A progressive Court will be able to approve massive sweeping changes to the way we exercise our rights. Both Bernie Sanders and Hillary Clinton agree with President Barack Obama’s abuse of executive powers. One can assume a President Clinton or President Sanders will also abuse executive powers, perhaps more so than Obama. An opposition Congress can do nothing to stop it. What can Congress do if President Clinton or President Sanders legislates gun control and speech bans from the oval office with a Supreme Court in his or her back pocket? Impeachment? I doubt it. Enough in Congress support the withering of our rights to block that.

The only solution will be on Election Day.  For the defense of liberty, the importance of not electing a modern progressive as President cannot be overstated.

 

4 responses to “William Saturn: Supreme Court Vacancy Threatens Liberty

  1. The “progressive Warren Court’s expansion of individual rights” is a myth and big error of interpretation. The main accomplishment of the Warren Court was the federalization of governmental racism. They took some of the governmental racism at the state level, e.g. “separate but equal” education, and changed it into governmental at the federal level, i.e. “affirmative action”. They transformed civil rights advocacy (having many good parts) into forcible “political correctness” (with a whole new set of individual suppressions). Calling this an “expansion of individual rights” is way off base.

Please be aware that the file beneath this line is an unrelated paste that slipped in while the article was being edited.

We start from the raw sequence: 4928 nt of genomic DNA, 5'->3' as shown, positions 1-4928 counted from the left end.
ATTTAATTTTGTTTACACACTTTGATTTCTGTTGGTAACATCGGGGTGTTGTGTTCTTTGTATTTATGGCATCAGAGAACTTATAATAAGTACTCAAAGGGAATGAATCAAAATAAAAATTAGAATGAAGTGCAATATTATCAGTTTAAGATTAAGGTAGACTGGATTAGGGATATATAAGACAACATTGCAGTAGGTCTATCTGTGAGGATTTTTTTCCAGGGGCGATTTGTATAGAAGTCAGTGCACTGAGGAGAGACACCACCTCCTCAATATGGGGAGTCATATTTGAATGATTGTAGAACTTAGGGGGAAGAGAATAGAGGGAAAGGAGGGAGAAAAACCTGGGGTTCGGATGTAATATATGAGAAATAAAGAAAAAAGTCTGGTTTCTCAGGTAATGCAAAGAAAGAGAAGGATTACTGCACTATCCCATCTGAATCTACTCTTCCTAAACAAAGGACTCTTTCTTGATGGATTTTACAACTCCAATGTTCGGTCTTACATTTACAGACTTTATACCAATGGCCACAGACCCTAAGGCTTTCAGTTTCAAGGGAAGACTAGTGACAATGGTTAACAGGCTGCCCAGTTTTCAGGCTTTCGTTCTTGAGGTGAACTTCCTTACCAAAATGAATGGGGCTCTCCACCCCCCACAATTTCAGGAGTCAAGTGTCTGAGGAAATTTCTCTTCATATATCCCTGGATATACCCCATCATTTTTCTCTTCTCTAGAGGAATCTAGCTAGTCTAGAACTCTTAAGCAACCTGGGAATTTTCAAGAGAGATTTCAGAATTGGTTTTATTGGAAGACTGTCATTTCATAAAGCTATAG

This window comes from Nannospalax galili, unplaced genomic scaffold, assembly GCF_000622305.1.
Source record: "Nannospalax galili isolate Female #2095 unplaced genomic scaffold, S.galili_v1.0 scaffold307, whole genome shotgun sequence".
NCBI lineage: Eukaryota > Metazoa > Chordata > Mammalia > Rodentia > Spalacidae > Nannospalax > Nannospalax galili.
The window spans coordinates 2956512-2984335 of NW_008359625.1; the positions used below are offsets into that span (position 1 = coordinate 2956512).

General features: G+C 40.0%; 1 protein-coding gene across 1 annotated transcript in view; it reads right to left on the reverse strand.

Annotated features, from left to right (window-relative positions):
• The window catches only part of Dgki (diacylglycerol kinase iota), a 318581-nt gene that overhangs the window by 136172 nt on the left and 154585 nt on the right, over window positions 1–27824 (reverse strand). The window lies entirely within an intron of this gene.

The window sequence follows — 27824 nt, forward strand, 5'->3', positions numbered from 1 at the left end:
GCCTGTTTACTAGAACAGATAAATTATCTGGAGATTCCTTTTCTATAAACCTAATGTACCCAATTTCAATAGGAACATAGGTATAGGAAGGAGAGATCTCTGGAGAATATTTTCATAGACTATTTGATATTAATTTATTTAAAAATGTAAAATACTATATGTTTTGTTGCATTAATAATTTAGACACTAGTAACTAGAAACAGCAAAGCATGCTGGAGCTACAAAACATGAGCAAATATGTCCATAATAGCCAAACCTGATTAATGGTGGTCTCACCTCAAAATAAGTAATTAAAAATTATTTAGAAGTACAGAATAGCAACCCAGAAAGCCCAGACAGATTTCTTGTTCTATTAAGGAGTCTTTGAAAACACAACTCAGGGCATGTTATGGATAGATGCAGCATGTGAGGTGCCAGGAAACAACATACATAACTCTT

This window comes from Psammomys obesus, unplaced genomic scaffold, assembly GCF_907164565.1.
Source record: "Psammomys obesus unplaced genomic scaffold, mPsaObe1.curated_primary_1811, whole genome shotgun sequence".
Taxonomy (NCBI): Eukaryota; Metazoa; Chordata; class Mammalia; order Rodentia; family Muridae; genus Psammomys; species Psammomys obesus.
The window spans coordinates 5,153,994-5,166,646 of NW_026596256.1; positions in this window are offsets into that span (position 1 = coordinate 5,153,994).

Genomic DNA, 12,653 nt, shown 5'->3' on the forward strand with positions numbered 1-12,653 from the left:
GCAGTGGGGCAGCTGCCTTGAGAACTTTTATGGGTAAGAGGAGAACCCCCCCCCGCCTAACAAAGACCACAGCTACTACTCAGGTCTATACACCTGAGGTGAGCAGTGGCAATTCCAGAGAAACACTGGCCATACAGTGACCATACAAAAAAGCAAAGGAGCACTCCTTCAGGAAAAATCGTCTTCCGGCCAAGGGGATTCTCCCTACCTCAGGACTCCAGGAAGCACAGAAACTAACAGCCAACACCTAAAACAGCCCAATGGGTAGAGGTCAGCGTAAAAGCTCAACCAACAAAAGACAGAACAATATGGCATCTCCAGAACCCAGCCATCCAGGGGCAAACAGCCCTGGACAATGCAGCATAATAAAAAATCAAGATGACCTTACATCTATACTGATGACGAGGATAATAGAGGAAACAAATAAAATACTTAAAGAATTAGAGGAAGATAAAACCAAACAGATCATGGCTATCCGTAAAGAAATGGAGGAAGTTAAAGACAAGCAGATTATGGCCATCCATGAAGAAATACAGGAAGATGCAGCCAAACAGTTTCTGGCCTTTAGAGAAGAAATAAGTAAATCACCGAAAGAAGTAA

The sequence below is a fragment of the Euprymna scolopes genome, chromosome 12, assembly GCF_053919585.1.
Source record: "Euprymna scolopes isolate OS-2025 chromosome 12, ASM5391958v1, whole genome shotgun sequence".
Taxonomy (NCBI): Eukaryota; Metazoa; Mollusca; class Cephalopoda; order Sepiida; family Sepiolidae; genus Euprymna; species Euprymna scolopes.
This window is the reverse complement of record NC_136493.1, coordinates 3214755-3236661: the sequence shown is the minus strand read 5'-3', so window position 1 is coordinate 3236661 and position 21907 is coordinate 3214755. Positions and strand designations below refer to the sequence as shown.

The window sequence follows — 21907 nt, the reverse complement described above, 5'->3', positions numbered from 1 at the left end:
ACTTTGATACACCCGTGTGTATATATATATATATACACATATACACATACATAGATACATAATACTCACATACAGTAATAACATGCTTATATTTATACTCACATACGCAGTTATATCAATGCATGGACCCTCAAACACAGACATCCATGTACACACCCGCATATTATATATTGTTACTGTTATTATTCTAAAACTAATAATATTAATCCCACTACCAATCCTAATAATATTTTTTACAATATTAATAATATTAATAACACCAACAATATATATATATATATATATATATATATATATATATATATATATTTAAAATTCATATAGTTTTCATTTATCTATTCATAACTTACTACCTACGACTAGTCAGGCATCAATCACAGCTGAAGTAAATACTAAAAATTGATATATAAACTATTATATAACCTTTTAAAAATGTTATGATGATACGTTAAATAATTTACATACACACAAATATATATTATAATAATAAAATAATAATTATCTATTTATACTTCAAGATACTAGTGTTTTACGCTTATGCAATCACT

Like

    • I beg to differ.

      On civil liberties:

      • Mapp v. Ohio (incorporating the exclusion of illegally obtained evidence in state prosecutions)
      • Miranda v. Arizona (establishing Miranda rights)
      • Katz v. United States (expanding privacy rights)
      • Griswold v. Connecticut (protecting right to privacy in one’s own bedroom)

      On free speech:

      • Tinker v. Des Moines (protecting free speech of students)
      • New York Times v. Sullivan (establishing the actual malice standard of libel to protect the press)
      • Brandenburg v. Ohio (protecting speech advocating violence)

      Like